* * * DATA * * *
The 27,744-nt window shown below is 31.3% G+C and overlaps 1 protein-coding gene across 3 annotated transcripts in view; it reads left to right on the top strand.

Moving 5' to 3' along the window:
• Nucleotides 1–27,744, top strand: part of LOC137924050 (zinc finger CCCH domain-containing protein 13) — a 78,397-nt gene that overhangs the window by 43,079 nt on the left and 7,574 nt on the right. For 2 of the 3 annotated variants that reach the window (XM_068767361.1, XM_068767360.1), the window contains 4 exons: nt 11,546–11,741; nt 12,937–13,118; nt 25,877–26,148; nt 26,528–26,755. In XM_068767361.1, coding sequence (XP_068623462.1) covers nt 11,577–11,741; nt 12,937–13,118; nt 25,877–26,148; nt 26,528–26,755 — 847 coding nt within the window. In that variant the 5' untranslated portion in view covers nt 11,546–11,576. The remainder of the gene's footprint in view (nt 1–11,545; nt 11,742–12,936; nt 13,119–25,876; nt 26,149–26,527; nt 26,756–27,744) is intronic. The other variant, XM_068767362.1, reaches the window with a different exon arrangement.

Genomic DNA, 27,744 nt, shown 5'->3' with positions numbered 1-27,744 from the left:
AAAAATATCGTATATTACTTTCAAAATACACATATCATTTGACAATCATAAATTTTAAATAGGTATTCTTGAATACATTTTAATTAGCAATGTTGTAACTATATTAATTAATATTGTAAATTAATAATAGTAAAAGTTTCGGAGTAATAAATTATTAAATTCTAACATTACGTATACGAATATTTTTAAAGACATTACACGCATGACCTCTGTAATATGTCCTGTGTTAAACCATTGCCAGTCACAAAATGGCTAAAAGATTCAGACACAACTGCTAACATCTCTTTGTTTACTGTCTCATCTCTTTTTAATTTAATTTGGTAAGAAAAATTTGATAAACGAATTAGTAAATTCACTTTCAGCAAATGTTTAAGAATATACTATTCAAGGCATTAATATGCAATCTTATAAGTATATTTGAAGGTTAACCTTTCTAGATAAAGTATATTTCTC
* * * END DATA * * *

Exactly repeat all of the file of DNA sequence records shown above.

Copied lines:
The 27,744-nt window shown below is 31.3% G+C and overlaps 1 protein-coding gene across 3 annotated transcripts in view; it reads left to right on the top strand.

Moving 5' to 3' along the window:
• Nucleotides 1–27,744, top strand: part of LOC137924050 (zinc finger CCCH domain-containing protein 13) — a 78,397-nt gene that overhangs the window by 43,079 nt on the left and 7,574 nt on the right. For 2 of the 3 annotated variants that reach the window (XM_068767361.1, XM_068767360.1), the window contains 4 exons: nt 11,546–11,741; nt 12,937–13,118; nt 25,877–26,148; nt 26,528–26,755. In XM_068767361.1, coding sequence (XP_068623462.1) covers nt 11,577–11,741; nt 12,937–13,118; nt 25,877–26,148; nt 26,528–26,755 — 847 coding nt within the window. In that variant the 5' untranslated portion in view covers nt 11,546–11,576. The remainder of the gene's footprint in view (nt 1–11,545; nt 11,742–12,936; nt 13,119–25,876; nt 26,149–26,527; nt 26,756–27,744) is intronic. The other variant, XM_068767362.1, reaches the window with a different exon arrangement.

Genomic DNA, 27,744 nt, shown 5'->3' with positions numbered 1-27,744 from the left:
AAAAATATCGTATATTACTTTCAAAATACACATATCATTTGACAATCATAAATTTTAAATAGGTATTCTTGAATACATTTTAATTAGCAATGTTGTAACTATATTAATTAATATTGTAAATTAATAATAGTAAAAGTTTCGGAGTAATAAATTATTAAATTCTAACATTACGTATACGAATATTTTTAAAGACATTACACGCATGACCTCTGTAATATGTCCTGTGTTAAACCATTGCCAGTCACAAAATGGCTAAAAGATTCAGACACAACTGCTAACATCTCTTTGTTTACTGTCTCATCTCTTTTTAATTTAATTTGGTAAGAAAAATTTGATAAACGAATTAGTAAATTCACTTTCAGCAAATGTTTAAGAATATACTATTCAAGGCATTAATATGCAATCTTATAAGTATATTTGAAGGTTAACCTTTCTAGATAAAGTATATTTCTC